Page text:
Authorized Push Payment (APP) fraud losses are expected to climb to $612 million in India by 2026 from $330 million in 2021— a record CAGR of 13.15% — according to Scamscope, a new report by global payments software company ACI Worldwide and GlobalData, a leading global analytics firm.
APP fraud scams* involve fraudsters tricking their victims into willingly making large bank transfers to them – in many cases, this happens via social engineering across social media networks or via telephone. The growth of real-time payments has given rise to this new type of fraud, which in many markets is growing at a much faster rate than card fraud.
“Despite educative and preventative mechanisms adopted by banks, stories of victims falling to APP scams continue to be an issue. While there is an increasing awareness of these scams, fraudsters are also evolving their modus operandi. In such a scenario, sufficient flexibility is needed by banks to dynamically define and update the rules that govern risk. Not only will this help in increasing the detection accuracy of such frauds, but also help in addressing them before they are carried out,” remarked Ankur Saxena, Country Leader – India & South Asia, ACI Worldwide.
In 2022, one quarter (25%) of fraudulent transactions in India are valued between INR 50,001 and INR 100,000, and a further 19% are valued between INR 20,001 and INR 50,000. Together, these ranges make up around 44% of the total instances of fraud in the country.
Despite the rising concern around fraudulent payment activities, almost a third of the victims in India continue to show high brand loyalty after they have been victims of APP scams and are more likely to choose to keep their account open, the report further reveals.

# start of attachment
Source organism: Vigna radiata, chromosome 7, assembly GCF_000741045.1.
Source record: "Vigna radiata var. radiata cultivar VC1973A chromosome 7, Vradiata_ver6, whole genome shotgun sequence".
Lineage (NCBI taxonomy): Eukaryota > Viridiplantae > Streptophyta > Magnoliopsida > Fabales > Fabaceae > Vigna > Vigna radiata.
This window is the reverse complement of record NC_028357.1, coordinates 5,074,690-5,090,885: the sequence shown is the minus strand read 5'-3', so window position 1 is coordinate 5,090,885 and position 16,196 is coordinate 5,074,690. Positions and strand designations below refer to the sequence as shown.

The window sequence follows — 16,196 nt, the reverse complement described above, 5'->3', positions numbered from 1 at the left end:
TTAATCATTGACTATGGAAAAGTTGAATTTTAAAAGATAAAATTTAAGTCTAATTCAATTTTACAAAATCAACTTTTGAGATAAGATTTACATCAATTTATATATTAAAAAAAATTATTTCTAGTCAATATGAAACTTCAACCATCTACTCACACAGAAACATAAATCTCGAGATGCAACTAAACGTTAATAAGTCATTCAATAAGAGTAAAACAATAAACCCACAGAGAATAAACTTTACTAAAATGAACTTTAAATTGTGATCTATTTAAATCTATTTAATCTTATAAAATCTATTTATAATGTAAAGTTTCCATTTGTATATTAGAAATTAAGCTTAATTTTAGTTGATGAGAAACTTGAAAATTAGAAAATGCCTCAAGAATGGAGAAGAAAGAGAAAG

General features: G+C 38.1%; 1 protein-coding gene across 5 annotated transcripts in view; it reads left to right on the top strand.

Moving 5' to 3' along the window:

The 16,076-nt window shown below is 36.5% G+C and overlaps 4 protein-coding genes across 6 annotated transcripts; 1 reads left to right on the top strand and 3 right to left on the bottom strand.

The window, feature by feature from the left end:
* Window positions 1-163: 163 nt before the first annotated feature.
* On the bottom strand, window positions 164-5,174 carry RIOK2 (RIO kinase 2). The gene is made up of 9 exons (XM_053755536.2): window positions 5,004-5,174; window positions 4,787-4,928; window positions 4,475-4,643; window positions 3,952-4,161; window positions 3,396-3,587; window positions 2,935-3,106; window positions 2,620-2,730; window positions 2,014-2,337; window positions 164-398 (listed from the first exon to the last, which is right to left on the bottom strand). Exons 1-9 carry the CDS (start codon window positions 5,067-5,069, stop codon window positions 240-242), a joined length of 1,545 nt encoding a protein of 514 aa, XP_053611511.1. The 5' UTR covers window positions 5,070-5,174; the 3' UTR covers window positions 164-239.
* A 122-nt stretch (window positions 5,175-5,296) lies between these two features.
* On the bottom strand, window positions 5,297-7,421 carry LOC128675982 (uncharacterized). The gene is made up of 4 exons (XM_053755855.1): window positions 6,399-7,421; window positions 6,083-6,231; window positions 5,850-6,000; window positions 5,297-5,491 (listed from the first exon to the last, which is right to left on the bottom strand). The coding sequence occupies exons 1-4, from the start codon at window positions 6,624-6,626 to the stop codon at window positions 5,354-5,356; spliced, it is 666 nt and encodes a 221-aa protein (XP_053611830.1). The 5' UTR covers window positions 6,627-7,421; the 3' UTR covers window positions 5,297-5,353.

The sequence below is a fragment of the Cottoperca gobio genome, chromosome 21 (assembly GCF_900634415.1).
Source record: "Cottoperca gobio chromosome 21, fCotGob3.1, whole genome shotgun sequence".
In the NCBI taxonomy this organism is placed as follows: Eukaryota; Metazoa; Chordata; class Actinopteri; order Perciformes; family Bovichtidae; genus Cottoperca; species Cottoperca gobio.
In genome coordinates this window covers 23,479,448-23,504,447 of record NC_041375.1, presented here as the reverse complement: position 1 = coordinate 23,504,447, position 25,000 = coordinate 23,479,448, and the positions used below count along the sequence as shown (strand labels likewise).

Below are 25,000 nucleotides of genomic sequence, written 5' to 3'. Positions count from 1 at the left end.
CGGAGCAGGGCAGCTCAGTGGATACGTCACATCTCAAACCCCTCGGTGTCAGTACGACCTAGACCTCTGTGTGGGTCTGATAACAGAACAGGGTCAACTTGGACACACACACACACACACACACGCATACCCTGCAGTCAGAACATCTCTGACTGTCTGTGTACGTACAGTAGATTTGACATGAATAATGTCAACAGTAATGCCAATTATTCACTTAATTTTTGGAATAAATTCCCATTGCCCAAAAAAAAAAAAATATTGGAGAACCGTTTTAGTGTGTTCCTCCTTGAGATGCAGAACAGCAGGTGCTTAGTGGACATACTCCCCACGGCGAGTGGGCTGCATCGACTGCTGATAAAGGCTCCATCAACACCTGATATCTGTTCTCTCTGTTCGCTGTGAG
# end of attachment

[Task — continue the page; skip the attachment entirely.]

Scamscope looks at the most prevalent types of APP scams in three geographies – India, US, and the UK. According to the report, Product (37.8%), Romance (18.4%) and Investment scams (16.3%) are the most commonly reported APP scams across all three geographic markets. The report also provides recommendations for financial institutions to address APP frauds:
- Banks must get ahead of incoming regulatory changes and strengthen and optimize both processes and technologies in the fight against APP scams.
- Robust technology solutions are needed for the collection of more and better customer data – behavioral data is key to tackling social engineering.
- Better collaboration: banks at the initiating and receiving ends of transactions must collaborate more closely to better understand where money is being sent and why. That means creating a network of intelligence based on the sharing of fraud signals in metadata format, and in real time.
- Banks must get serious about disrupting mule account networks. That means monitoring money coming into as well as out of customers’ accounts and analyzing the behavior of those accounts.
Commenting on the report, Sam Murrant, senior payments analyst, GlobalData, said, “Although there are indications that banks are taking the necessary steps to combat the new fraud threat, they must not be complacent regarding these risks. Aside from the direct cost of fraud losses, the lack of regulatory protections around reimbursing consumers for APP fraud losses means there is a potential loss of trust, and thus customers, from APP fraud.”